After the Capilla we walked around the Realejo, the old Jewish quarter of Granada. For some reason this neighborhood has a lot of graffiti, and me and my friend tried to see how much of it we could translate! After walking around we met up with some friends at a really good brunch place, Baraka, and I had my second breakfast of the day. Sometimes, one breakfast just isn’t enough. For the rest of the afternoon, we went to a park, explored the city by foot, and then returned to our hostel for some much needed R&R!

For our second and final night in Granada we went out for tapas again, of course, this time with some new found friends from our hostel. We had quite an international group-with us were people from Denmark, Argentina, Germany, and England! To maximize our options we went to Calle Elvira, a street lined with tapas bars at the base of the Albaicín neighborhood. There were probably about 10 bars and 5 kebab places (kebab and falafel are the go-to late night foods in Spain) in three blocks on Calle Elvira! We went to one bar for a bite to eat and then later to a few places for dancing. Fun fact: It’s fairly common for bars in Europe to have foosball tables, which you can pay a euro for and get about 5 balls to play with. I played with some of our friends from the hostel- who were all way better than me because they play a lot, whereas I haven’t played since I was maybe 15.

For my last day in Granada, I met up with more people in our program to enjoy the city. There is a lot to do in Granada but it’s really quite beautiful to just walk around, you’re bound to run into something interesting! We went into a church and also by a creek that runs below the Alhambra. Afterwards we got churros con chocolate and ice cream before hopping on the bus back to Córdoba!

My time in Granada was truly magical, the city as a whole is historical and beautiful, at the same time grungy and kitschy. Every street holds new smells, sounds, and sensations. I can’t wait until I can go back!

Celia Cody-Carrese studied abroad in Cordoba, Spain, in Winter 2017:

Ireland | Transportation in Dublin



The easiest way to get around the city is through the bus system. Each student is given a LeapCard upon arrival at the program and it is preloaded with €5. With the LeapCard, you don’t have to worry about carrying exact change around wherever you go. Instead, you just fill up your LeapCard in advance and you’re good to go whenever you’re ready to explore.

The best place to fill up your LeapCard is at the Centra on campus before you leave. I try to have at least €10 on my card at all times in case I end up going anywhere I didn’t expect to go. On average, each ride usually costs about €2.05 with some of the longer trips being more. It is possible to fill up your LeapCard online, but DON’T DO THIS! If you fill up the card online, you have to take it in to Centra to verify the transaction anyway, so just save yourself the time and effort and go straight to Centra.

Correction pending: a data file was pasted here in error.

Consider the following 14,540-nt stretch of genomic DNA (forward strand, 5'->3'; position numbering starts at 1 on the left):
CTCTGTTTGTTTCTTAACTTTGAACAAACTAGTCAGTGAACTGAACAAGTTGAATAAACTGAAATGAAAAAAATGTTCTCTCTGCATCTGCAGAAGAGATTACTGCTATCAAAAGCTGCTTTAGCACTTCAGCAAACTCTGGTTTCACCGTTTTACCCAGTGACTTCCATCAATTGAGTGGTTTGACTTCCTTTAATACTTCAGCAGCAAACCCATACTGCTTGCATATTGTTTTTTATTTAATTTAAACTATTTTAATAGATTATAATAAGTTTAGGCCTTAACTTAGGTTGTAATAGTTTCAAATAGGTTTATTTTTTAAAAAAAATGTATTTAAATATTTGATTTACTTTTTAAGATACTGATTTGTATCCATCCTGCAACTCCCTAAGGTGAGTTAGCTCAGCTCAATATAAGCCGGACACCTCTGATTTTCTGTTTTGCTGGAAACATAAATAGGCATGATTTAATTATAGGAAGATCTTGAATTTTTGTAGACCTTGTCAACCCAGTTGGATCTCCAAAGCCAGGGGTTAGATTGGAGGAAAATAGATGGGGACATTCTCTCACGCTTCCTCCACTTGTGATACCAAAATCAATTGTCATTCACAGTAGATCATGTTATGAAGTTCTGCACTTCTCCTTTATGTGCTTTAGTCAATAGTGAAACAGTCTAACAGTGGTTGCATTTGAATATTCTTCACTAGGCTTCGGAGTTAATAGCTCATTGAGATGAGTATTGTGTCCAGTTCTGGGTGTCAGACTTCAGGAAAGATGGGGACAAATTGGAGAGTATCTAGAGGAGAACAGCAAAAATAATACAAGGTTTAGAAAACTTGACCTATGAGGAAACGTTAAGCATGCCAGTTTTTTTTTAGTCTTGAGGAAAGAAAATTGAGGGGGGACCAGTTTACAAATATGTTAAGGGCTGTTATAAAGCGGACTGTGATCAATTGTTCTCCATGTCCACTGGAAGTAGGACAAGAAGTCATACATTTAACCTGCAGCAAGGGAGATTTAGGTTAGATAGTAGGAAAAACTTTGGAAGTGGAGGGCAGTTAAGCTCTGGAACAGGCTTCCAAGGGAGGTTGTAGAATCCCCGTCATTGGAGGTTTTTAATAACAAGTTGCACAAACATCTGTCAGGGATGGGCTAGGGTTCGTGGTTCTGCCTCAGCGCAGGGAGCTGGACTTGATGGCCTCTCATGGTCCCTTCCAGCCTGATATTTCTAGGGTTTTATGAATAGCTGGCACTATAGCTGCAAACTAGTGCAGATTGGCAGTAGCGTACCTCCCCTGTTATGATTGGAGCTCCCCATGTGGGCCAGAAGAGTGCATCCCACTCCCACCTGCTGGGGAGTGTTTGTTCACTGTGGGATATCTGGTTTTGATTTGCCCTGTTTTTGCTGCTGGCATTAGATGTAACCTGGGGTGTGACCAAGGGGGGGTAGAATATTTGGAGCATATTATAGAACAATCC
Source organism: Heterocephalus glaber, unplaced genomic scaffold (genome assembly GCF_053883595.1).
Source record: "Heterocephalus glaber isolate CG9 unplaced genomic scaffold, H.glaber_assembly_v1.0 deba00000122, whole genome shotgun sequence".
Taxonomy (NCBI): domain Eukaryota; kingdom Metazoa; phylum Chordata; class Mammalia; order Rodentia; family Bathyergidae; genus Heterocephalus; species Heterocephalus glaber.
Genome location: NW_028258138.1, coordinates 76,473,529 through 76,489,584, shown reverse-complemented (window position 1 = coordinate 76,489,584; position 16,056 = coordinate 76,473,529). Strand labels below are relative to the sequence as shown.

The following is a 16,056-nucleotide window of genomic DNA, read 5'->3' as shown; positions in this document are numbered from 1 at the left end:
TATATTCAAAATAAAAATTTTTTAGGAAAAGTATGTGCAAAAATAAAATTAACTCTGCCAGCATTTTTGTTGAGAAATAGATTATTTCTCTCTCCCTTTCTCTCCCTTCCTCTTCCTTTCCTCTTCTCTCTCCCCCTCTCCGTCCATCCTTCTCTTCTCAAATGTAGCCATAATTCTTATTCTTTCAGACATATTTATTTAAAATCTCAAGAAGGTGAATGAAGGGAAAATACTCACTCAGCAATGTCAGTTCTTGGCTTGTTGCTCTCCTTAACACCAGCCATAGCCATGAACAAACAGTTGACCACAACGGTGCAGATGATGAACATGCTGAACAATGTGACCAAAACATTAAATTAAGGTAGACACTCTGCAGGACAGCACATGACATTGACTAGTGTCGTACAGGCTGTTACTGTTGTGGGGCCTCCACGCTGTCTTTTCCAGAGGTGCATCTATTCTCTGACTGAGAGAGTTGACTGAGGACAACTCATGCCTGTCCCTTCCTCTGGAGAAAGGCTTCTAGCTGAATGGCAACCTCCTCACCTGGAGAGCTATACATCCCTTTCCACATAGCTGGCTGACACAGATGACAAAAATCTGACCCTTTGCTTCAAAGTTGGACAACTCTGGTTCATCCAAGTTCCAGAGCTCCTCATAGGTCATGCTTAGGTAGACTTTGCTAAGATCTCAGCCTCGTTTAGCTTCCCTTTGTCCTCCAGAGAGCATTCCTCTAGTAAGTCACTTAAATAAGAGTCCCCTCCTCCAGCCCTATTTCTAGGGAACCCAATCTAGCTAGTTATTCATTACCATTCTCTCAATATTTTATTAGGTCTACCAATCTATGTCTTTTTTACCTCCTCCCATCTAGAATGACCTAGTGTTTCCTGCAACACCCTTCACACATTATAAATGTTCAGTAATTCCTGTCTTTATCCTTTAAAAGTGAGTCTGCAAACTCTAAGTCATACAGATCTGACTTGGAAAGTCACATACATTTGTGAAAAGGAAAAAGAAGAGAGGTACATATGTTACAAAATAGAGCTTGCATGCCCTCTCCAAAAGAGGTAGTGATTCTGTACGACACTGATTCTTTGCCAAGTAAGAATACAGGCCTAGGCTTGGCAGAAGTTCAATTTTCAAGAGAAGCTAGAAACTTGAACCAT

When you get on the bus, you can either “tap on” in which case you pay the max fee for all the stops or you can tell the bus driver your stop and he will only charge you according to the number of stops you will be going. Most times, I just tap on, especially if its crowded, to save time, but if you are only going a few stops, just let the bus driver know so you don’t get charged for the whole trip.

I know this was a point of confusion for several people when we started using the bus system, but some people were told that they needed to “tap off” if they “tapped on” when getting on the bus, but you DO NOT NEED TO TAP OFF. Some of my friends got charged a lot of extra money by making this mistake. Tapping off will charge you AGAIN for the max ride length which I’m sure you don’t want. When exiting the bus, you do not have to do anything.

Keep in mind that the bus stops running at 11pm usually. If you are going to be out after 11pm, just split a taxi with your friends. We’ve found it to be about €15-18 when coming from City Centre, which split between 4 people, does not come out to be too expensive.

Overall, the bus system is extremely easy to use and can get you pretty much anywhere, even all the way to Dun Laoghaire.


If you are trying to go a bit further, but not across the whole country, take the DART, part of the Irish Rail system. I only took it a few times to get from City Centre to Dun Laoghaire or from Dun Laoghaire to Howth. It is usually a bit faster and you can still use your LeapCard or you can opt to buy a separate ticket.